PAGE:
Refugees were evacuated to camps like this one, in Larisa, Greece. It is located on a fenced gravel lot dotted with tents, off the side of a divided highway lined by fields the color of sand, over three-hours drive from Athens in one of the hottest, driest parts of the country. More than 800 Afghans and Syrians were deposited here, in the middle of nowhere, by government busses, with no information on why or for how long. Image by Frederick Atax. Greece, 2016.
When journalist Sonia Shah visited in June, it was unclear how the residents of this camp could apply for asylum. Some people had mobile phones that had miraculously survived arduous journeys over mountains and seas. If they could spend a few hours guarding their phones at the charging station pictured above, catch a wi-fi signal in the thin sliver of shade that surrounded the camp’s army post, and decipher the bureaucratic process, they thought they might be able to arrange to apply. If they could not, they would have to wait for someone from UNHCR to visit the camp and explain the procedure. In June 2016, many had been waiting for four months or more and had yet to see anyone from the UN agency. Image by Frederick Atax. Greece, 2016.
Muhammad is a journalist who fled Kabul with his wife and children. He and his family had been living in a tent in this camp for months when journalist Sonia Shah met him. “I can’t name one person here who isn’t losing their mind,” he said. Image by Frederick Atax. Greece, 2016.
The interior of a tent at a military-run camp in Larisa, Greece. Parents who lived here said they stayed up all night with sticks in their hands to beat snakes away from their children. Many people in the camp had suffered scorpion bites. Image by Sonia Shah. Greece, 2016.
These are drawings by 14-year-old Sayeed, taped to the bare walls of a container stationed at the camp. Sayeed was planning to study engineering when he fled Kabul to escape recruitment by the Taliban. His drawing depicts a boat in the water surrounded by drowning people and sharks, a portrayal of his crossing over the Mediterranean. Over a dozen of the residents of this camp are unaccompanied minors like Sayeed. Image by Sonia Shah. Greece, 2016.
Cold water taps at the camp. Image by Frederick Atax. Greece, 2016.
Refugees at this camp must relieve themselves in chemical toilets shared with dozens of others. Those that choose not to use the gravel slope just beyond the tents instead. Wastewater from the showers, encased in the same plastic pods as the toilets, seeps out from under the plastic doors and collects in giant puddles where mosquitoes breed. Image by Sonia Shah. Greece, 2016.
Some of the residents held make-shift educational sessions for children living in the camp. The only book they had is an Arabic-German language textbook, which was ferried over mountains and seas from Afghanistan by one of the camp residents. Image by Frederick Atax. Greece, 2016.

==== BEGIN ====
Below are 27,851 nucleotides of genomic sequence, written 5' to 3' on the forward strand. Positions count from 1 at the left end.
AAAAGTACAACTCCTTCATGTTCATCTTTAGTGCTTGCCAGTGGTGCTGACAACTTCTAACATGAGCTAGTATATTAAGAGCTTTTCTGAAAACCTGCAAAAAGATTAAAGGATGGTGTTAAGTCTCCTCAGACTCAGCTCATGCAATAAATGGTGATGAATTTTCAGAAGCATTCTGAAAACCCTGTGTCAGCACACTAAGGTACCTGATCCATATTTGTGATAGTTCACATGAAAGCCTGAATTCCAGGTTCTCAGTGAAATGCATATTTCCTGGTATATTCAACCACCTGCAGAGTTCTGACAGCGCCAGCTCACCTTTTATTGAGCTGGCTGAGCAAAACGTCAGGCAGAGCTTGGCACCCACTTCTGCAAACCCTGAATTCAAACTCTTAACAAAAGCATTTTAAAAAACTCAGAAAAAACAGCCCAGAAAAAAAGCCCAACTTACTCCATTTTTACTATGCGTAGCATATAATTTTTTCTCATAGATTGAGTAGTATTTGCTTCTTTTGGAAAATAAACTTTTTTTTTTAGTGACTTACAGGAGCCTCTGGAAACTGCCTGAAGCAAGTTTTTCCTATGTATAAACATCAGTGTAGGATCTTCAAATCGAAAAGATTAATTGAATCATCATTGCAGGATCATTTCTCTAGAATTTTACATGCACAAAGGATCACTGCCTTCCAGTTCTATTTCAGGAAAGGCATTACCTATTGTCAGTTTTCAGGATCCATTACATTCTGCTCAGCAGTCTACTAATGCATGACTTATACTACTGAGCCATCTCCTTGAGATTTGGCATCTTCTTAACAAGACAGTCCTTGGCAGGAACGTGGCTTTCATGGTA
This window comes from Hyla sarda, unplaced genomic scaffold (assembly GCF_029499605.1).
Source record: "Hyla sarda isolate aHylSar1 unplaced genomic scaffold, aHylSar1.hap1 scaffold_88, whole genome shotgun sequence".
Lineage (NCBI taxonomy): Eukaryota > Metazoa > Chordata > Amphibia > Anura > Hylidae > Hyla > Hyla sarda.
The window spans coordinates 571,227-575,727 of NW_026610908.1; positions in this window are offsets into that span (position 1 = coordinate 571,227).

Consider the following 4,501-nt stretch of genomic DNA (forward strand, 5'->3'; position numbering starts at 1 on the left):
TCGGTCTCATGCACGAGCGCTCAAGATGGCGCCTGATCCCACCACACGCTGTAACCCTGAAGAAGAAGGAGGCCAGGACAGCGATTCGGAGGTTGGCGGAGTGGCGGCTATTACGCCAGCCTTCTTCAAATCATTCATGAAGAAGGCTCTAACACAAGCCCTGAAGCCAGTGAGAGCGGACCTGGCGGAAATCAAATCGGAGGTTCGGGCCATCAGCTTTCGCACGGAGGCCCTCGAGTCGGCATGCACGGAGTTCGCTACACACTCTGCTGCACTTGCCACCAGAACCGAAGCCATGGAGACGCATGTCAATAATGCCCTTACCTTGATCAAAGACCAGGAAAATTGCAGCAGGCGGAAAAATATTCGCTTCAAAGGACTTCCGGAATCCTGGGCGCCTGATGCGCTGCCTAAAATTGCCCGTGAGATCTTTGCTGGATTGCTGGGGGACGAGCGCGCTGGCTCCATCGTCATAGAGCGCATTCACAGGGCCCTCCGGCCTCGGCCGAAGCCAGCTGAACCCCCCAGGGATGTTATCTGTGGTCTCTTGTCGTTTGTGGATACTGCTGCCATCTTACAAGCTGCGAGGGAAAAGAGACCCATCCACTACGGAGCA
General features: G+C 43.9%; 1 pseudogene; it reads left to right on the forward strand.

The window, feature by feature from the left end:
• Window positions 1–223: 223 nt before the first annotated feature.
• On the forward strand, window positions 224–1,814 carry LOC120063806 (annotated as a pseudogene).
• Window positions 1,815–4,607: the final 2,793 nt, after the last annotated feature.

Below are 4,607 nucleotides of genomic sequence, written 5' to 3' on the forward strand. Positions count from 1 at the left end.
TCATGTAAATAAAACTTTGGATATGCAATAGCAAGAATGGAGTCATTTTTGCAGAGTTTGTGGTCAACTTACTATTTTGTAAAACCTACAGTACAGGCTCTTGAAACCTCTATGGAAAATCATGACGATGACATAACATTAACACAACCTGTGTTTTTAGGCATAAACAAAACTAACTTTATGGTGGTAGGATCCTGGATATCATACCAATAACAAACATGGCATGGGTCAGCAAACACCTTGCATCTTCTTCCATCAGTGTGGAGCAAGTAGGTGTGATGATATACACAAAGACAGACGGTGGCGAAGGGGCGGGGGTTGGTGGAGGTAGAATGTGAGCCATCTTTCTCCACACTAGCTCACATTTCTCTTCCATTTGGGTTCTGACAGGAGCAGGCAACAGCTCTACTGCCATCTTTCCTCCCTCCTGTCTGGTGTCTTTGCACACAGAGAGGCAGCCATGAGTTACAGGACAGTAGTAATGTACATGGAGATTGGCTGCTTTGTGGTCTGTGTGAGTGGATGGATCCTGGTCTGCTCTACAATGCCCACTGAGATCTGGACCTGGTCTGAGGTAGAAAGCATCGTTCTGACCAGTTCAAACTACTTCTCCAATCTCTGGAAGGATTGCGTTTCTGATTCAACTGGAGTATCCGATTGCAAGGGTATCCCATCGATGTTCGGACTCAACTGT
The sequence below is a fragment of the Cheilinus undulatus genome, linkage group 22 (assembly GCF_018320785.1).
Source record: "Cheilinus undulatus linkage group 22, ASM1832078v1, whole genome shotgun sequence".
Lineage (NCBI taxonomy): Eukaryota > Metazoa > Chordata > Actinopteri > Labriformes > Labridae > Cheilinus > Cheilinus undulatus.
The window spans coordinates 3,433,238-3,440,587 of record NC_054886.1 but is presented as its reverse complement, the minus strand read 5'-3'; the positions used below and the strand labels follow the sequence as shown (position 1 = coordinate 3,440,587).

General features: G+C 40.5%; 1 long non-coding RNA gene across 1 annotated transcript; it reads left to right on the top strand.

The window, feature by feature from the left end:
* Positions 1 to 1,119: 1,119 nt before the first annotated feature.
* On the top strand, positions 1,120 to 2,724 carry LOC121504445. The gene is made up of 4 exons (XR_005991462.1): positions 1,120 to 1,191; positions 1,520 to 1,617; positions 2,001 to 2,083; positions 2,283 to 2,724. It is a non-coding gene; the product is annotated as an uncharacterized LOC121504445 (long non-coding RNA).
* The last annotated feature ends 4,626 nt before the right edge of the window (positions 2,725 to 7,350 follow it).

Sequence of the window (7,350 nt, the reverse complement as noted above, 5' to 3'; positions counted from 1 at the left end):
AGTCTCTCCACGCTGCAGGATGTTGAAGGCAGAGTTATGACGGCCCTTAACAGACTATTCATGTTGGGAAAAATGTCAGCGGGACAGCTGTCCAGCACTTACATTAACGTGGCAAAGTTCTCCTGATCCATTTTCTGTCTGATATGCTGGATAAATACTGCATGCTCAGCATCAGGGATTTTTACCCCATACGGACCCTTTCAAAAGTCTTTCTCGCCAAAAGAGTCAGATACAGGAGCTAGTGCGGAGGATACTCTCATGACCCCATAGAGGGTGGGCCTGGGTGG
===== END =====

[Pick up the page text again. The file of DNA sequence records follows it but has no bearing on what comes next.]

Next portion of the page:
These are the medicines that were stocked at the camp, paid for by the European Commission's Humanitarian Aid and Civil Protection agency (ECHO). In a single month in the summer of 2016, the doctors at the camp in Larisa, Greece had diagnosed residents with methadone withdrawal, psychosis, self-mutilation, sexual abuse, epileptic fits, kidney stones, and thyroid disease. There was no medicine at the camp to treat any of these conditions. The clinicians at the camp, who are from an international NGO and are not licensed in Greece, could not prescribe them. Image by Sonia Shah. Greece, 2016.
The official entrance to the Elliniko refugee camp in Athens, in which thousands of displaced people are warehoused in a former airport arrivals buildiing and an abandoned hockey stadium and baseball stadium, built for the 2004 Olympics. Image by Sonia Shah. Greece, 2016.
The UNHCR-provided tents for the refugees at Elliniko were set up on the pitch of the former Olympic baseball stadium. Many refugees abandoned them because they were under the full glare of the sun and distant from food, toilets, and water. They set up their tents and blankets in the hallways, former offices and meeting rooms lining the stadium, turning the facility into a giant shantytown. Image by Sonia Shah. Greece, 2016.
About 50 people including families with children lived in this room, in a mix of tents and make-shift enclosures made with sheets and blankets. Image by Sonia Shah. Greece, 2016.
Most of the families had lived in this room for months. Image by Sonia Shah. Greece, 2016.
Thanks to the difficulty in accessing sanitary food and water, and their crowded conditions, people trapped here suffer outbreaks of scabies and dysentery. Image by Sonia Shah. Greece, 2016.
An abandoned building on the grounds of Sotiria Hospital in Athens. Beleaguered hospitals like this one and others in Greece must now serve the tens of thousands of undocumented Syrians, Afghans and others fleeing bombs and beheadings who are stuck in camps around Greece. Thirty percent of the patients in the camps require referrals to hospitals, the medical NGO Doctors of the World says. Image by Sonia Shah. Greece, 2016.
With the closing of borders across Europe, more than 50,000 people fleeing Syria, Afghanistan and elsewhere are being held in military-run camps across Greece. Access to health care is limited, in part due to the economic crisis in Greece which has slashed the country's health budget by half.